A couple of days ago I became aware of the case of a Georgia high school student who has been suspended for a year, accused of sexual harassment for hugging a teacher. This suspension means that he won’t be eligible for a lacrosse scholarship he was counting on to attend college, which in turn makes everyone feel sorry for the kid.
I feel something quite different.
We are not talking about a seven or five year old who is still learning how to express his predilection for a particular play or classmate appropriately (like another recent scandal on inappropriate touching and school suspensions, but that’s a topic for another post).
We are talking about a pretty much full grown man–in a matter of mere months, this student will be able to vote, enroll in the military, etc. This guy is old enough to start planning for college and to understand the value–if not outright necessity–of obtaining a scholarship.
Quite likely, and going by simple odds, this guy is also sexually active
The teacher claims she’s told him before not to touch or hug her, and yet he excuses his behaviour with, “I was thinking that maybe she had a bad day or something,” as if that is reason enough to violate the personal space of someone who has, already, told you to keep your distance. Her wishes mean nothing to him.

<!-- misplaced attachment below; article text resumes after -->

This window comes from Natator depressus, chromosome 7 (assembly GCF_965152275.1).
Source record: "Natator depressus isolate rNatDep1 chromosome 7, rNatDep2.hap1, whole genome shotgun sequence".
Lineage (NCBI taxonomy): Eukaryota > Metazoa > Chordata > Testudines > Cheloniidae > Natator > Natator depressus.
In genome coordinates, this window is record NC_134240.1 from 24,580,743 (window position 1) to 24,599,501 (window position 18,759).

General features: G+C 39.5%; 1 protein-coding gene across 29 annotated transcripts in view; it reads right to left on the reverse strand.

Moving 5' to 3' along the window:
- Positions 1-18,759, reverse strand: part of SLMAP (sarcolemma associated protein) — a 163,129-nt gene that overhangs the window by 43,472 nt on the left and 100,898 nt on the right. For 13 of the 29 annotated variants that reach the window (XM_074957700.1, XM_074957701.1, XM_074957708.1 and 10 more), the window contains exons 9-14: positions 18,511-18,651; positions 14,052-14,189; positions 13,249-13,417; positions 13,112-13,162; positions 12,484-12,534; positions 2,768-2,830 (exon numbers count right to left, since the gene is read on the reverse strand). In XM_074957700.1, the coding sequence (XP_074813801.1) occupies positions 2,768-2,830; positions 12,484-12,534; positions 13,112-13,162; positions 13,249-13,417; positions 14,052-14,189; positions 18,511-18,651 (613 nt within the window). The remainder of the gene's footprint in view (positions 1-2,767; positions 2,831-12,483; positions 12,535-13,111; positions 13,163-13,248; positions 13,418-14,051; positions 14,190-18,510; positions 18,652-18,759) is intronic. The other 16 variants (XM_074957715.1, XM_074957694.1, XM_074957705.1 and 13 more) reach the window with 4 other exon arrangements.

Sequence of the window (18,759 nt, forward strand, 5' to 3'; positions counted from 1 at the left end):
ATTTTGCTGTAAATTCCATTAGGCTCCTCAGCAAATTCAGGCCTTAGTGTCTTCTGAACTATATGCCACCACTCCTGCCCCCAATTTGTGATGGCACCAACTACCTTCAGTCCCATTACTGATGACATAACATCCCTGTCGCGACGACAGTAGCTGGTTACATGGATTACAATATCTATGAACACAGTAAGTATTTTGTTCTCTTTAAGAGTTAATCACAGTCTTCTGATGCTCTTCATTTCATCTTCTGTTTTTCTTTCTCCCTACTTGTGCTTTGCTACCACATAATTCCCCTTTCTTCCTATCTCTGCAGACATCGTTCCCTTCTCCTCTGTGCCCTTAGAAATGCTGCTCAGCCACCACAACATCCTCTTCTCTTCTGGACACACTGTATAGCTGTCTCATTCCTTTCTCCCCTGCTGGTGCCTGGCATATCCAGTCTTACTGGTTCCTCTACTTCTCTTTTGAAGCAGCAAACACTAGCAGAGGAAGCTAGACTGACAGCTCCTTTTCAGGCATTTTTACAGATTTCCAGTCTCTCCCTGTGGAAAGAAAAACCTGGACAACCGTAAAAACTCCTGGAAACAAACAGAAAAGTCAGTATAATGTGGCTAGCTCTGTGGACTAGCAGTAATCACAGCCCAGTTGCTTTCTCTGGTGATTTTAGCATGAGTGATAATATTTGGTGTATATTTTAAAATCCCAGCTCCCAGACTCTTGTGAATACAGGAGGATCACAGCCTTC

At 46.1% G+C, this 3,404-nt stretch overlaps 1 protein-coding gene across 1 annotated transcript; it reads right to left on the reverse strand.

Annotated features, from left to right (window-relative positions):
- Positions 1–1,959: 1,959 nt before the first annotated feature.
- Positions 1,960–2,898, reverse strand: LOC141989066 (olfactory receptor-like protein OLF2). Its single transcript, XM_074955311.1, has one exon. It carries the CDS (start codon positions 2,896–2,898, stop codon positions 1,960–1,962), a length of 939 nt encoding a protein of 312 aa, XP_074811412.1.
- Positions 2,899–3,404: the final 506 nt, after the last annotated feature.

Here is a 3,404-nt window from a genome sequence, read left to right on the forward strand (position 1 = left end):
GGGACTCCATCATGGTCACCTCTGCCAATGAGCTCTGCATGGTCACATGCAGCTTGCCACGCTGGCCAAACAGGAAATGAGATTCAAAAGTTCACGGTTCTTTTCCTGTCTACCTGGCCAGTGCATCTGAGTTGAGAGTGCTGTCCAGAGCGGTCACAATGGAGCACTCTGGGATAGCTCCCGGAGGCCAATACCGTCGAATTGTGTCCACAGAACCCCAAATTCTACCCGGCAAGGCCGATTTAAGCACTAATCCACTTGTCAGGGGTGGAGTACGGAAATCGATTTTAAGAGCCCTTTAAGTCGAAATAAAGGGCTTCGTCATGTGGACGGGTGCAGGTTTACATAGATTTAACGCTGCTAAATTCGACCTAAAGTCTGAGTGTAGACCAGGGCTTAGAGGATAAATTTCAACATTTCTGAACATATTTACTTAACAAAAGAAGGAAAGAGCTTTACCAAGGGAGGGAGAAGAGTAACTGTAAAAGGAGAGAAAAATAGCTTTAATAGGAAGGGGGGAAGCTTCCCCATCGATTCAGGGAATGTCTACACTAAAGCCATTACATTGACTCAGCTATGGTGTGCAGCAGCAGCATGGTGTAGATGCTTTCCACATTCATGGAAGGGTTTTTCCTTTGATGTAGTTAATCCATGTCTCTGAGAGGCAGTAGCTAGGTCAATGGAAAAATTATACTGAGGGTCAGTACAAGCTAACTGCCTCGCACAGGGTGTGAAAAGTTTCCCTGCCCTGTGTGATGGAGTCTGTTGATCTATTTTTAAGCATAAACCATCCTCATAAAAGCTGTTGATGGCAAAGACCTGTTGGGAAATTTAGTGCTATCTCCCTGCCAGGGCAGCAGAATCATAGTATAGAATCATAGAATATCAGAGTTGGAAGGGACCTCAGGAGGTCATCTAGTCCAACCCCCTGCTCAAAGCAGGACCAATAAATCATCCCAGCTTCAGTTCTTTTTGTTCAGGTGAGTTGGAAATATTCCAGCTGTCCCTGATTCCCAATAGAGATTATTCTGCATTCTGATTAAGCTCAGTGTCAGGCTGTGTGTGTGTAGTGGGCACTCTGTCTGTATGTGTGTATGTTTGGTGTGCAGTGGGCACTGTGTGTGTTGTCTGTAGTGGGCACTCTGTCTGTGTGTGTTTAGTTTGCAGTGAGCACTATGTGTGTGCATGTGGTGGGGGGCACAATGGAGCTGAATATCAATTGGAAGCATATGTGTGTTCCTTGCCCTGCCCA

A guy touches a woman, she doesn’t like it–pulls away, pushes him, tells him not to do it. He does it again, and again, until she gives up–then he escalates the behaviour. These guys? They know what they are doing–they may not be able to articulate it enough to explain it to others, but they are self aware enough to understand the clear no they are given, they just don’t give a shit about it.
I agree, wholeheartedly, with Thomas at Yes Means Yes: this type of man understands perfectly well when told no. Their insistence is not due to lack of understanding, is an attempt to find out what it takes to wear their target down, to go from a clear “no” to a “alright, if this will make you go away.”
This, I think, is the kind of behaviour that, given enough time, escalates into Steubenville.
The kid has been told directly not to do this, but his mother defends him, claiming the consequences are out of proportion with the offense, because she wasn’t told this was a problem. So what? He was told, repeatedly, that such behaviour is not appropriate.
Remember all the people defending those poor rapists, and lamenting how their lives were ruined by the mean, mean unconscious, drunk girl they raped? After all, she didn’t say no–yet, when a woman does say no, this is not appropriate, as this teacher is doing, we call it draconian and disproportionate.
Note that, in the video above, the only one who gets that this kid is testing the boundaries with a female teacher, is the guy in the group–we women are the worst when it comes to defending the poor guy and blaming the victim.